Black Sunday
Reviewed by Dec 20th, 2009

Based on the story “The Vij” by Nikolai Gogol, Black Sunday is a visually lovely black and white film starring a young, wide-eyed Barbara Steele as both the 17th century Romanian witch Princess Asa and her modern day descendant, Princess Katia. The opening scene is a flashback from centuries before, when Princess Asa was being branded with the “mark of Satan” (just an “S”) and then a mask with spikes on the back was hammered into her face.

Cut to two men in a carriage, convincing the driver to take a shortcut through some haunted woods. A wheel falls off, and while the driver fixes it, the two doctors wander off into an old crypt, when Asa is entombed. One is attacked by a hilariously oversized bat, and accidentally cuts himself on some broken glass. The blood, of course, brings Princess Asa back to life.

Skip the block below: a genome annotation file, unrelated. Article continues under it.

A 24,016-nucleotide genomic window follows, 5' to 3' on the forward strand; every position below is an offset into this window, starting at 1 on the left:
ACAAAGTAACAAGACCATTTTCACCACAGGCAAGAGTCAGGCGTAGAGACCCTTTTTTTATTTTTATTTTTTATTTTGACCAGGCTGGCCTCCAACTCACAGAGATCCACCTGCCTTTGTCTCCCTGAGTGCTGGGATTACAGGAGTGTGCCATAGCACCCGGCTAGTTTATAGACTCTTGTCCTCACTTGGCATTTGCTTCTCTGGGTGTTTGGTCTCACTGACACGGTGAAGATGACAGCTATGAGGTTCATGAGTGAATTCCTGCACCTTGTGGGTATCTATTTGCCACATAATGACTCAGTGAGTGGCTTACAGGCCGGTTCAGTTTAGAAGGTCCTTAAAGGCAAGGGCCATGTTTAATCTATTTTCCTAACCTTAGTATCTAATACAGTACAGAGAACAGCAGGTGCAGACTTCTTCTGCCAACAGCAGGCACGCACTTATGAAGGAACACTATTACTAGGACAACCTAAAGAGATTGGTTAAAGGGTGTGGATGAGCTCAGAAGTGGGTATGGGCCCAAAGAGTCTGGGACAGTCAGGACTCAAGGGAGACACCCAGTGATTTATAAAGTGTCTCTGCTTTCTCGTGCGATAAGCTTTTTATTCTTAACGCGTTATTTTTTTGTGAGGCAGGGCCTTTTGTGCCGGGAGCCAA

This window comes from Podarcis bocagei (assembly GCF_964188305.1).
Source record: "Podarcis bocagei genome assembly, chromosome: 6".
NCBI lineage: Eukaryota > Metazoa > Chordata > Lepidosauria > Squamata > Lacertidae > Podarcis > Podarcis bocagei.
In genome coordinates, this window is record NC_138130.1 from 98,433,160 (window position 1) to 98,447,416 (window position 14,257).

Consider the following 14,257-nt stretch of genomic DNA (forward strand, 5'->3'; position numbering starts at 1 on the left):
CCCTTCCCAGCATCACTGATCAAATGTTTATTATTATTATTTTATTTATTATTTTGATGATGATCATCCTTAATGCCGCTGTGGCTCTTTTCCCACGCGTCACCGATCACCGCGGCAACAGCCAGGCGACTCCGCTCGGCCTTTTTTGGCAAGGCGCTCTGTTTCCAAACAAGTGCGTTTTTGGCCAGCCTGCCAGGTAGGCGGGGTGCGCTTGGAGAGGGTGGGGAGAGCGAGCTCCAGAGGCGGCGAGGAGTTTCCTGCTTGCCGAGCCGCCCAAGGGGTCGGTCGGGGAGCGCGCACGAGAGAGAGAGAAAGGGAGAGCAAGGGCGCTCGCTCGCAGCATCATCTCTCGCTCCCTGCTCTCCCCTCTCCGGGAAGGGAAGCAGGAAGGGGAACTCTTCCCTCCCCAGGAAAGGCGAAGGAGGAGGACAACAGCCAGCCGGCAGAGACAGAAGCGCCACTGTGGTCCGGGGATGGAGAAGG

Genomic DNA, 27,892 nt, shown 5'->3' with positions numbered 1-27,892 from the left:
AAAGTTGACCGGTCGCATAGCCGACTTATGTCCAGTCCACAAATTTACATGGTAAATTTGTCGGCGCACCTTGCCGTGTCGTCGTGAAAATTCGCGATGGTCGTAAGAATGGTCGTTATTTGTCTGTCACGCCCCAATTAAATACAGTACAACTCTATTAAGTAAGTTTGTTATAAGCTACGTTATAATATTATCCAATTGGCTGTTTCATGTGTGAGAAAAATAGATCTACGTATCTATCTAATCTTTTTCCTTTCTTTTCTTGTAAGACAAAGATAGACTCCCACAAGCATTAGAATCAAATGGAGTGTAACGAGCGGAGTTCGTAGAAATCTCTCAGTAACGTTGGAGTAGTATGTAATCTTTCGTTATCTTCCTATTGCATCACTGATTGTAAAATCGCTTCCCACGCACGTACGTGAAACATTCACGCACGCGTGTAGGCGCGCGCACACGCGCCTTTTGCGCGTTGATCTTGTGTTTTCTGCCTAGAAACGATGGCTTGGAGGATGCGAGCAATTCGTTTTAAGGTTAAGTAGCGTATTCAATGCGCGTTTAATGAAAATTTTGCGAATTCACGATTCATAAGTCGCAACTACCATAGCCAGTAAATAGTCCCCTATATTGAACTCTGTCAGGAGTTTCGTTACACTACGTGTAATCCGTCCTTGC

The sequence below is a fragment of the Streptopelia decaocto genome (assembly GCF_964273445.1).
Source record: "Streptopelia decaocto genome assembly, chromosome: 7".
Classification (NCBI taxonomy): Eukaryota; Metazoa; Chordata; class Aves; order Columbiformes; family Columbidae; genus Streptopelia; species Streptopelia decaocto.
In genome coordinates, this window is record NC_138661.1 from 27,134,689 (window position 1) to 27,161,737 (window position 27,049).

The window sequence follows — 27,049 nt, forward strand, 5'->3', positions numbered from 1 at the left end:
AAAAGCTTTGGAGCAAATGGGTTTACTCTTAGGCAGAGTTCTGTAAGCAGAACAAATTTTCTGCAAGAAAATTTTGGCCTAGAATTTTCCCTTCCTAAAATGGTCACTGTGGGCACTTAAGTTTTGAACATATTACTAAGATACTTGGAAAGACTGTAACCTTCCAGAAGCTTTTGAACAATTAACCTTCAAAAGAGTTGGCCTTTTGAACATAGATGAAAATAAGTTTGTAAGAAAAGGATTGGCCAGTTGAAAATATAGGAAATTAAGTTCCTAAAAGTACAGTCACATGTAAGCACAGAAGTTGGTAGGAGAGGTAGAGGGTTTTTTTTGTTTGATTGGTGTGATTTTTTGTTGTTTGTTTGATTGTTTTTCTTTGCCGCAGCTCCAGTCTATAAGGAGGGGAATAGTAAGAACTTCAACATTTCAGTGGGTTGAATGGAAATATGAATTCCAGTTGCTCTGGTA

As they leave, they meet a woman who looks suspiciously like Asa. She is her descendant, Princess Katia. There are some fun special effects involving Asa’s corpse. The acting is occasionally over the top, but it only serves to make the film more endearing. Some of the special effects are very good for being released in the 60s. The story is simple and effective. I won’t go as far as some and say it’s one of the best genre films ever, but it’s certainly entertaining and watchable.


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